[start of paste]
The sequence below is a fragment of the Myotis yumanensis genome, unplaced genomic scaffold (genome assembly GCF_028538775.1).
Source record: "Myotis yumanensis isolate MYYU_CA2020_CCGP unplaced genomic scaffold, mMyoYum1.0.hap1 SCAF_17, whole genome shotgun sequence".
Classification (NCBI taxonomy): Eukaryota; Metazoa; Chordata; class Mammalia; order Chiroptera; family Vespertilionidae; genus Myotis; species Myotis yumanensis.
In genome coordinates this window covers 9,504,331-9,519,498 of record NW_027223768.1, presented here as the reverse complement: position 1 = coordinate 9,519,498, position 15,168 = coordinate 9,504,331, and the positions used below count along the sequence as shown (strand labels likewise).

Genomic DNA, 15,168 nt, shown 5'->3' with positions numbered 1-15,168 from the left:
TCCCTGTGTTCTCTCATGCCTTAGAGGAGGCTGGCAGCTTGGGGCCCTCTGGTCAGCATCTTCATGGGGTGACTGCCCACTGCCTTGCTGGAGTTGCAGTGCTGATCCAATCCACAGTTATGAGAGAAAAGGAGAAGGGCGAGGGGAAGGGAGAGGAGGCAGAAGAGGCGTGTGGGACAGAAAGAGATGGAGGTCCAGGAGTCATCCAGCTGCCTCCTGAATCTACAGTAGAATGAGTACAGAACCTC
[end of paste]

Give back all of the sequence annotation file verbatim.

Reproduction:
The sequence below is a fragment of the Myotis yumanensis genome, unplaced genomic scaffold (genome assembly GCF_028538775.1).
Source record: "Myotis yumanensis isolate MYYU_CA2020_CCGP unplaced genomic scaffold, mMyoYum1.0.hap1 SCAF_17, whole genome shotgun sequence".
Classification (NCBI taxonomy): Eukaryota; Metazoa; Chordata; class Mammalia; order Chiroptera; family Vespertilionidae; genus Myotis; species Myotis yumanensis.
In genome coordinates this window covers 9,504,331-9,519,498 of record NW_027223768.1, presented here as the reverse complement: position 1 = coordinate 9,519,498, position 15,168 = coordinate 9,504,331, and the positions used below count along the sequence as shown (strand labels likewise).

Genomic DNA, 15,168 nt, shown 5'->3' with positions numbered 1-15,168 from the left:
TCCCTGTGTTCTCTCATGCCTTAGAGGAGGCTGGCAGCTTGGGGCCCTCTGGTCAGCATCTTCATGGGGTGACTGCCCACTGCCTTGCTGGAGTTGCAGTGCTGATCCAATCCACAGTTATGAGAGAAAAGGAGAAGGGCGAGGGGAAGGGAGAGGAGGCAGAAGAGGCGTGTGGGACAGAAAGAGATGGAGGTCCAGGAGTCATCCAGCTGCCTCCTGAATCTACAGTAGAATGAGTACAGAACCTC